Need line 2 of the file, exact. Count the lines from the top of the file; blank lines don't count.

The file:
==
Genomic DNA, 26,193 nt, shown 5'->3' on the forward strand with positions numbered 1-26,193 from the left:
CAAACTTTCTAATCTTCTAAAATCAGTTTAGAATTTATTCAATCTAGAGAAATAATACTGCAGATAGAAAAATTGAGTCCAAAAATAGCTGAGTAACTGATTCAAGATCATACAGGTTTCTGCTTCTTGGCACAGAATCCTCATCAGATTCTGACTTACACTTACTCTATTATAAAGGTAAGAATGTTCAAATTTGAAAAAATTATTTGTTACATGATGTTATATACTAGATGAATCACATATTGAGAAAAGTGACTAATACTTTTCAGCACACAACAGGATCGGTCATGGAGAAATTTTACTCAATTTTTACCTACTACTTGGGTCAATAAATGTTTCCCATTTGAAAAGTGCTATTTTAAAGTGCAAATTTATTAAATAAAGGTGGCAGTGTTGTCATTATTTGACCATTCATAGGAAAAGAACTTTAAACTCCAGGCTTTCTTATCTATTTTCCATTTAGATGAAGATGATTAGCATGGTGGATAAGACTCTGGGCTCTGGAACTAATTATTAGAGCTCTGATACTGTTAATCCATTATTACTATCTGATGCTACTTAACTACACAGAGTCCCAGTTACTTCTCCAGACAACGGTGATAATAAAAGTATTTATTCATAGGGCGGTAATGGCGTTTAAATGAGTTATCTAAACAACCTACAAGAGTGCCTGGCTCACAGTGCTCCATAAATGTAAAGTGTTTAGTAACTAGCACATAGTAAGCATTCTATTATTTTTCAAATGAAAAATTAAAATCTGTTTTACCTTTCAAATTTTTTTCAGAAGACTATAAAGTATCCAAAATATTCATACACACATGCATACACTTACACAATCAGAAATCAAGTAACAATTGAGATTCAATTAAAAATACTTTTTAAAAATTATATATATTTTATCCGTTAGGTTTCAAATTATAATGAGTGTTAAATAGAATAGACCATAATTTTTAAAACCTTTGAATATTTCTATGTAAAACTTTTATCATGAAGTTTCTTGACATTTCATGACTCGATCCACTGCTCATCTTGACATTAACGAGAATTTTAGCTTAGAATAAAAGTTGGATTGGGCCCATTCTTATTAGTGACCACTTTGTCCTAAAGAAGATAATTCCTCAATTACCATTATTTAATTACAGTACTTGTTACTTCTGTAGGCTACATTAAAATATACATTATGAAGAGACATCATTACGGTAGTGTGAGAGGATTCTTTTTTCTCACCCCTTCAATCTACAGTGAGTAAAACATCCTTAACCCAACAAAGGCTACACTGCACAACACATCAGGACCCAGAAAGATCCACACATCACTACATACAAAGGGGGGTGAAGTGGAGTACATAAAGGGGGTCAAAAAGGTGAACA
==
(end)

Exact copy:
CAAACTTTCTAATCTTCTAAAATCAGTTTAGAATTTATTCAATCTAGAGAAATAATACTGCAGATAGAAAAATTGAGTCCAAAAATAGCTGAGTAACTGATTCAAGATCATACAGGTTTCTGCTTCTTGGCACAGAATCCTCATCAGATTCTGACTTACACTTACTCTATTATAAAGGTAAGAATGTTCAAATTTGAAAAAATTATTTGTTACATGATGTTATATACTAGATGAATCACATATTGAGAAAAGTGACTAATACTTTTCAGCACACAACAGGATCGGTCATGGAGAAATTTTACTCAATTTTTACCTACTACTTGGGTCAATAAATGTTTCCCATTTGAAAAGTGCTATTTTAAAGTGCAAATTTATTAAATAAAGGTGGCAGTGTTGTCATTATTTGACCATTCATAGGAAAAGAACTTTAAACTCCAGGCTTTCTTATCTATTTTCCATTTAGATGAAGATGATTAGCATGGTGGATAAGACTCTGGGCTCTGGAACTAATTATTAGAGCTCTGATACTGTTAATCCATTATTACTATCTGATGCTACTTAACTACACAGAGTCCCAGTTACTTCTCCAGACAACGGTGATAATAAAAGTATTTATTCATAGGGCGGTAATGGCGTTTAAATGAGTTATCTAAACAACCTACAAGAGTGCCTGGCTCACAGTGCTCCATAAATGTAAAGTGTTTAGTAACTAGCACATAGTAAGCATTCTATTATTTTTCAAATGAAAAATTAAAATCTGTTTTACCTTTCAAATTTTTTTCAGAAGACTATAAAGTATCCAAAATATTCATACACACATGCATACACTTACACAATCAGAAATCAAGTAACAATTGAGATTCAATTAAAAATACTTTTTAAAAATTATATATATTTTATCCGTTAGGTTTCAAATTATAATGAGTGTTAAATAGAATAGACCATAATTTTTAAAACCTTTGAATATTTCTATGTAAAACTTTTATCATGAAGTTTCTTGACATTTCATGACTCGATCCACTGCTCATCTTGACATTAACGAGAATTTTAGCTTAGAATAAAAGTTGGATTGGGCCCATTCTTATTAGTGACCACTTTGTCCTAAAGAAGATAATTCCTCAATTACCATTATTTAATTACAGTACTTGTTACTTCTGTAGGCTACATTAAAATATACATTATGAAGAGACATCATTACGGTAGTGTGAGAGGATTCTTTTTTCTCACCCCTTCAATCTACAGTGAGTAAAACATCCTTAACCCAACAAAGGCTACACTGCACAACACATCAGGACCCAGAAAGATCCACACATCACTACATACAAAGGGGGGTGAAGTGGAGTACATAAAGGGGGTCAAAAAGGTGAACA